The truth about annexation

Here is the text of a letter that Mayor Holloway and the City Council submitted to the Sun Herald for publication on Wednesday, Jan. 23, 2013, regarding the issue of annexation between Biloxi and Gulfport.

There has been a growing level of public posturing on this annexation issue in recent weeks, but the public would be well served to know the facts.

The annexation battle was initiated by Gulfport in 2009 when it sued Biloxi and claimed it was entitled to annex property that is physically attached to Biloxi and is located about 2 ½ miles east of the Biloxi River. For more than two decades each city has been growing to the north/northwest and each has recognized, on their official minutes, that the River is their boundary line.

Gulfport’s obvious purpose is to block Biloxi’s north/northwest path of growth and, if successful, Biloxi would be landlocked within the next 10 to 15 years. The attached map shows the large area (in green) sitting on top of Biloxi that Gulfport continues to claim.

Despite self-serving statements made by various Gulfport officials, the truth is that on three occasions Biloxi has offered to stand down, compromise and reduce the cost of these battles, but Gulfport has said no each time. For instance, in 2010, while both cities had cases pending over much of the same land, Biloxi and Harrison County proposed that the two cases be tried together in order to cut in half the litigation expenses. Gulfport said no, insisting on trying its case which it expected to win. Again, several months before the Gulfport trial, Harrison County and Biloxi proposed a mutual stand down of all litigation and Gulfport once again refused, insisting on trying its case which began in February 2011.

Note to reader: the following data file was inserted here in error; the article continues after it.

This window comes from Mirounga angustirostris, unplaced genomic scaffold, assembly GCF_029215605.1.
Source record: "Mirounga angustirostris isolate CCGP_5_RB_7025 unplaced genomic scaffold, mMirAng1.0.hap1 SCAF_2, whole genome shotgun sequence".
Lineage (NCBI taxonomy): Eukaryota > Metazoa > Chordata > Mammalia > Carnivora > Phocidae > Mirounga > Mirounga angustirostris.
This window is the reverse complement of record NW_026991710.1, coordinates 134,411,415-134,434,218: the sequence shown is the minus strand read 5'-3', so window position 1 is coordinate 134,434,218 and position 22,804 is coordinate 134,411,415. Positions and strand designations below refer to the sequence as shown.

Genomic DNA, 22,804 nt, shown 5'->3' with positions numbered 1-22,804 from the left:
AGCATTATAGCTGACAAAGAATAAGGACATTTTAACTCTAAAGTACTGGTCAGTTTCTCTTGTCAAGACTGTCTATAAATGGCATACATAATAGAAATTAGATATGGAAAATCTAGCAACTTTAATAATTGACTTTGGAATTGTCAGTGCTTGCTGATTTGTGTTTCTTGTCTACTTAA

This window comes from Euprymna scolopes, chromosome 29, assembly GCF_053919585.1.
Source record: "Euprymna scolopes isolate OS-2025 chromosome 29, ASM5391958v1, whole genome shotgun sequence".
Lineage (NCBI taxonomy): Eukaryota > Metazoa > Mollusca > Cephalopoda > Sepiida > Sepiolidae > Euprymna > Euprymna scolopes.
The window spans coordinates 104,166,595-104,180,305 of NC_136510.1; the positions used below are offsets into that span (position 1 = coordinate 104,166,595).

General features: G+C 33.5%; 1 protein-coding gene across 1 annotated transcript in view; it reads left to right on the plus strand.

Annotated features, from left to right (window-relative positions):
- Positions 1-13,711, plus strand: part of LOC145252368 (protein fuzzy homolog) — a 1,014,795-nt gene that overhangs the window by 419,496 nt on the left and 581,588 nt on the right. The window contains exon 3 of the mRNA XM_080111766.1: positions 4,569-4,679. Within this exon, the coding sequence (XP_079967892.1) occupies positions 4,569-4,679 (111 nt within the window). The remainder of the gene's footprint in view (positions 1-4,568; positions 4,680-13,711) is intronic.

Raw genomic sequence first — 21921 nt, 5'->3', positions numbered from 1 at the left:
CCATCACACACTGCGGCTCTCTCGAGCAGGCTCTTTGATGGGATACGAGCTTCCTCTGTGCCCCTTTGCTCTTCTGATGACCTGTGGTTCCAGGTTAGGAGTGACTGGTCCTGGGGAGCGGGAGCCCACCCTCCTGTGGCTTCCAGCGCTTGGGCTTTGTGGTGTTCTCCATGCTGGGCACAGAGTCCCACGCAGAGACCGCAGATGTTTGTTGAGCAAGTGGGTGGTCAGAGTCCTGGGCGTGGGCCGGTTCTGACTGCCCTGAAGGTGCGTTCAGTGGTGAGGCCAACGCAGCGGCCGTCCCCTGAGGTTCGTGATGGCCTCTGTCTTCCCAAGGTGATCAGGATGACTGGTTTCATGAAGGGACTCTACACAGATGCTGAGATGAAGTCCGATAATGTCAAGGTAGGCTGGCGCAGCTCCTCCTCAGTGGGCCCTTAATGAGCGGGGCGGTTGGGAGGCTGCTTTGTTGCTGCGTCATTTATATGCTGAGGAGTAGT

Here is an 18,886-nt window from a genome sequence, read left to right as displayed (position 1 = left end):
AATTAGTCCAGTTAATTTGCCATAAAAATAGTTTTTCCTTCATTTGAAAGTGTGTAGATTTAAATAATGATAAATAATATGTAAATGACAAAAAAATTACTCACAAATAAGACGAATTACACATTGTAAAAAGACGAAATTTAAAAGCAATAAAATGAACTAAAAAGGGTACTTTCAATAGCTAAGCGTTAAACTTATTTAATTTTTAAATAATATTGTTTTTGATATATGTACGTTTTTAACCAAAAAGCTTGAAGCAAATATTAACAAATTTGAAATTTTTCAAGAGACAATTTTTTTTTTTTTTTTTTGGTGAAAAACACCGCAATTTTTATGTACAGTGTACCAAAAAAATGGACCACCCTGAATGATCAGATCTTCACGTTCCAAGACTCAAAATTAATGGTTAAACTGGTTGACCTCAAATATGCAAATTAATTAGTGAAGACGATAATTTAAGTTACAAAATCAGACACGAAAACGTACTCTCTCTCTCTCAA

Gulfport lost and only after it lost, did Gulfport finally suggest that there be a stand down.

In spite of Gulfport’s actions, the Biloxi City Council has announced its willingness to compromise, on two very simple and reasonable conditions:

1. That each city resolve for a period of fifteen years not to attempt to annex property across the river. In a recent meeting, Gulfport suggested that for 10 years each city agree not to impose on the other by attempting to cross the river. Although Biloxi would like a longer stand down period, for the sake of compromise, we would probably accept the 10 years (recall that Gulfport’s initial reaction to Biloxi’s proposal was that it could not/would not agree to a stand down for longer than 6 months). While it may not be 100 percent binding on future Councils, it will publicly state the desires of both cities and it will be a strong statement of both cities’ policies and future plans.

2. That Gulfport withdraw its objection to Biloxi annexing property owned by a single landowner who wants his property in Biloxi. This land is located two to three miles east of the river, and is nowhere near Gulfport’s path of growth. In return Biloxi would withdraw all other land from the case.

The large area on the eastern edge of the map is owned by a property owner (Pitcher Point) who wishes to be included in Biloxi. This property is located several miles from the River and does not block Gulfport’s growth.

Unfortunately, as late as last week, Gulfport announced that it will NEVER give up its fight to annex the land over Biloxi’s north/northwest border and it would pursue the land again when it is financially stronger. Therefore, Gulfport says, it will not accept Biloxi’s compromise and is willing to spend more tax dollars opposing what would be a truly friendly annexation of a single property owner that wants to develop its land in Biloxi.

If Gulfport and the County would agree to this simple proposal, Biloxi would withdraw all other property from this case so that not a single resident of Harrison County would be annexed into Biloxi other than the property owner who wishes to be.

Gulfport’s leaders should rethink their position.

Mayor A.J. Holloway

and the Biloxi City Council

Ward 1, George Lawrence

Ward 2, William “Bill” Stallworth

Ward 3, Lucy Denton

Ward 4, Clark Griffith

Ward 5, Arlene Wall

Ward 6, Edward E. “Ed” Gemmill

Ward 7, David Fayard